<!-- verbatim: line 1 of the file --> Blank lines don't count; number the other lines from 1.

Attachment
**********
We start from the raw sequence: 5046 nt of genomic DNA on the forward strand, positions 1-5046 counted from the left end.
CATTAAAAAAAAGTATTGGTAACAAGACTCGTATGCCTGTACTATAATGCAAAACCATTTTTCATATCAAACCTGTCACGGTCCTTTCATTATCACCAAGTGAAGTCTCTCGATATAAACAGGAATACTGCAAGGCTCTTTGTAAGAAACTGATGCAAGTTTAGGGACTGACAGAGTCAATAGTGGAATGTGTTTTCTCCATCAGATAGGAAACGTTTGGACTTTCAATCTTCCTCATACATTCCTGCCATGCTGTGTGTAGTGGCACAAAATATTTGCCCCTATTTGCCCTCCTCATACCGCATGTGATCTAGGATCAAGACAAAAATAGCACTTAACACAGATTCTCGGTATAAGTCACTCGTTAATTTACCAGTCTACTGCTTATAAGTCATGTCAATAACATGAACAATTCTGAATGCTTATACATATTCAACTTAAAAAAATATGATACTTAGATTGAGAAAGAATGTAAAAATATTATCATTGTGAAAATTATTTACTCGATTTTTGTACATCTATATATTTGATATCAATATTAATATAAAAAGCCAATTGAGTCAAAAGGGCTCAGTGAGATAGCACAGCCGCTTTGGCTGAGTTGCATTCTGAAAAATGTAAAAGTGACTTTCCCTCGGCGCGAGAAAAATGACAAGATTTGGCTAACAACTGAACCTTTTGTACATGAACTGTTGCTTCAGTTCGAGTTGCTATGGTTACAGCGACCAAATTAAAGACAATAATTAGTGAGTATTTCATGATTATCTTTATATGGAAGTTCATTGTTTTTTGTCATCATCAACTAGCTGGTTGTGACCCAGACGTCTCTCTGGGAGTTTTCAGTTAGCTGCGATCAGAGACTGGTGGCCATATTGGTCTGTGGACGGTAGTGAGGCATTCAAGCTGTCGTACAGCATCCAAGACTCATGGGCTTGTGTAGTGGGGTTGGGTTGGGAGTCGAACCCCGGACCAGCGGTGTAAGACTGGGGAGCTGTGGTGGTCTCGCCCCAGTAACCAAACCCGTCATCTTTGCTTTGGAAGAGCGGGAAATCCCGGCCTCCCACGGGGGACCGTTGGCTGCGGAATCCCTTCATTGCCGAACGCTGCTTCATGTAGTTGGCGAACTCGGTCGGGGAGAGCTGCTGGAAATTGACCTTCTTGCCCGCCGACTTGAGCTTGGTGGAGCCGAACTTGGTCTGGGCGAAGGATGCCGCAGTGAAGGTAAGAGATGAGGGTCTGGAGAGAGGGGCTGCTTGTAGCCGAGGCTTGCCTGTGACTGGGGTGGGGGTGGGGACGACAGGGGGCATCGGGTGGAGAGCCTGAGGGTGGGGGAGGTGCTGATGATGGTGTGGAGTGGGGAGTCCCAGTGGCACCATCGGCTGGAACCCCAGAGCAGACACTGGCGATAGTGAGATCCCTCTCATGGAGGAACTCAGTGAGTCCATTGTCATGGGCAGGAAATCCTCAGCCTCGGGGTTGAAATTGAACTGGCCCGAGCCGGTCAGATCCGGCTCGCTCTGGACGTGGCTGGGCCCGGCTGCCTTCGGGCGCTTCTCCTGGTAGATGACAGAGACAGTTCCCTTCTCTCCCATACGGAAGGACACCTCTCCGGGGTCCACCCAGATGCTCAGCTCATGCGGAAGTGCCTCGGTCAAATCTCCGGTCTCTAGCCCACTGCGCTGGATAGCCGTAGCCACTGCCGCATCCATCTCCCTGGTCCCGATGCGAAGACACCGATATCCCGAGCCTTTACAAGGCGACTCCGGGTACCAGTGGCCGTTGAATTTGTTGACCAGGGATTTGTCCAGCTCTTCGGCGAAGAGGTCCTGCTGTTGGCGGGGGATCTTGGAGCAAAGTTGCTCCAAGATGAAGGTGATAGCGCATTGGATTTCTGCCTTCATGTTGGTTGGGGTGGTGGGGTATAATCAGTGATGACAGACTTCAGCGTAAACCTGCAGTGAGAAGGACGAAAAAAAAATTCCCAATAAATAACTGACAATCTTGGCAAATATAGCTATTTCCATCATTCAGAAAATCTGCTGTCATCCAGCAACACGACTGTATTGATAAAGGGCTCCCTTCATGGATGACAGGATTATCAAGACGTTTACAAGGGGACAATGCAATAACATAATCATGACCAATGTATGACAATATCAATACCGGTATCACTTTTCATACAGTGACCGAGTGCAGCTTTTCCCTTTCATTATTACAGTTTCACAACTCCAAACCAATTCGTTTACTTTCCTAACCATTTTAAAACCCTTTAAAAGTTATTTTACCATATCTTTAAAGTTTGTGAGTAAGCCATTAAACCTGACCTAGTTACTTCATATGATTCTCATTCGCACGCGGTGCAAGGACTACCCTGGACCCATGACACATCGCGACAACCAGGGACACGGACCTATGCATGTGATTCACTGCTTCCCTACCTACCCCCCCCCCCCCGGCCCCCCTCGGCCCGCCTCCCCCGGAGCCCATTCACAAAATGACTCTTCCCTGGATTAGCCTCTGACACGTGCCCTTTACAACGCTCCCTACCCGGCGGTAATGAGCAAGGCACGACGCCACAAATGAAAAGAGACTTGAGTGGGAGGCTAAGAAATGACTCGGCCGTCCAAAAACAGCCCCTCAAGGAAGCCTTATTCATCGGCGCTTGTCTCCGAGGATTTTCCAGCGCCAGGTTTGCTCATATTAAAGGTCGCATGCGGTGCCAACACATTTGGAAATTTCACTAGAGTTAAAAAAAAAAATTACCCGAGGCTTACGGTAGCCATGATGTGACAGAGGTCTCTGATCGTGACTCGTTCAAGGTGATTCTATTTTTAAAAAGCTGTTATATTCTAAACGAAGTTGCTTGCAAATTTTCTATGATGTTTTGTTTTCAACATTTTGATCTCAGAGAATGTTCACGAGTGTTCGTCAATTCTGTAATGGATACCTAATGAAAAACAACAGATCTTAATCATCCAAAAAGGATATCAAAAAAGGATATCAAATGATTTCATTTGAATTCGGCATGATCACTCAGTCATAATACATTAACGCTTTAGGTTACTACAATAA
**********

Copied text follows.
We start from the raw sequence: 5046 nt of genomic DNA on the forward strand, positions 1-5046 counted from the left end.